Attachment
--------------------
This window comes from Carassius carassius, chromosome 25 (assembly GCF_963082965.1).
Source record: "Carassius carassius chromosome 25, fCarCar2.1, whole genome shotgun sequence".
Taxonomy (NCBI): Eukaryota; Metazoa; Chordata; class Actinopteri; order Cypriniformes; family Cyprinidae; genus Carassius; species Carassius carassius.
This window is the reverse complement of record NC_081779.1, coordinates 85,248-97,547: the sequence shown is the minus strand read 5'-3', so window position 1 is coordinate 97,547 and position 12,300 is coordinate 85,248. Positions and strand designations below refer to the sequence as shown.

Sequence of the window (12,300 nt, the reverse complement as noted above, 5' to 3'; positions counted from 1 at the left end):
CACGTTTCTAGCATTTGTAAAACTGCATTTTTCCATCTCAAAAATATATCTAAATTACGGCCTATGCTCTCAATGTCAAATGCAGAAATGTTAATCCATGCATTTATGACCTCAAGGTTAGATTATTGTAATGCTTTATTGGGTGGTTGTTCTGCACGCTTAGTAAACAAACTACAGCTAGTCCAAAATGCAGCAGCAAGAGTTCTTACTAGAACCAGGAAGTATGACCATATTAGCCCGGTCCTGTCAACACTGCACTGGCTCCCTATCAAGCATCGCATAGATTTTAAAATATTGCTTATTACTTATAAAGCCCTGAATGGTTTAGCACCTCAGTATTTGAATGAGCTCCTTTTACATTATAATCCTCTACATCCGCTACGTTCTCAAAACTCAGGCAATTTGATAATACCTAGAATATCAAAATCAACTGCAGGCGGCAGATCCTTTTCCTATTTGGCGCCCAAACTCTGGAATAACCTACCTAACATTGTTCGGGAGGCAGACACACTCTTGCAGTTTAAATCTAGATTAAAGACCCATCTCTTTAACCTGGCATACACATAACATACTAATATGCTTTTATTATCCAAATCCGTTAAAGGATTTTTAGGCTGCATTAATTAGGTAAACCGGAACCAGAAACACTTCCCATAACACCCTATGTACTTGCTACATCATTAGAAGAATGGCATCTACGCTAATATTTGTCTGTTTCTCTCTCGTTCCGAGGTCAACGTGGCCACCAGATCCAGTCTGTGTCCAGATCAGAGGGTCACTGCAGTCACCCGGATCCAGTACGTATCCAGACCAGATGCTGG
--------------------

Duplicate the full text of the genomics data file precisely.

This window comes from Carassius carassius, chromosome 25 (assembly GCF_963082965.1).
Source record: "Carassius carassius chromosome 25, fCarCar2.1, whole genome shotgun sequence".
Taxonomy (NCBI): Eukaryota; Metazoa; Chordata; class Actinopteri; order Cypriniformes; family Cyprinidae; genus Carassius; species Carassius carassius.
This window is the reverse complement of record NC_081779.1, coordinates 85,248-97,547: the sequence shown is the minus strand read 5'-3', so window position 1 is coordinate 97,547 and position 12,300 is coordinate 85,248. Positions and strand designations below refer to the sequence as shown.

Sequence of the window (12,300 nt, the reverse complement as noted above, 5' to 3'; positions counted from 1 at the left end):
CACGTTTCTAGCATTTGTAAAACTGCATTTTTCCATCTCAAAAATATATCTAAATTACGGCCTATGCTCTCAATGTCAAATGCAGAAATGTTAATCCATGCATTTATGACCTCAAGGTTAGATTATTGTAATGCTTTATTGGGTGGTTGTTCTGCACGCTTAGTAAACAAACTACAGCTAGTCCAAAATGCAGCAGCAAGAGTTCTTACTAGAACCAGGAAGTATGACCATATTAGCCCGGTCCTGTCAACACTGCACTGGCTCCCTATCAAGCATCGCATAGATTTTAAAATATTGCTTATTACTTATAAAGCCCTGAATGGTTTAGCACCTCAGTATTTGAATGAGCTCCTTTTACATTATAATCCTCTACATCCGCTACGTTCTCAAAACTCAGGCAATTTGATAATACCTAGAATATCAAAATCAACTGCAGGCGGCAGATCCTTTTCCTATTTGGCGCCCAAACTCTGGAATAACCTACCTAACATTGTTCGGGAGGCAGACACACTCTTGCAGTTTAAATCTAGATTAAAGACCCATCTCTTTAACCTGGCATACACATAACATACTAATATGCTTTTATTATCCAAATCCGTTAAAGGATTTTTAGGCTGCATTAATTAGGTAAACCGGAACCAGAAACACTTCCCATAACACCCTATGTACTTGCTACATCATTAGAAGAATGGCATCTACGCTAATATTTGTCTGTTTCTCTCTCGTTCCGAGGTCAACGTGGCCACCAGATCCAGTCTGTGTCCAGATCAGAGGGTCACTGCAGTCACCCGGATCCAGTACGTATCCAGACCAGATGCTGG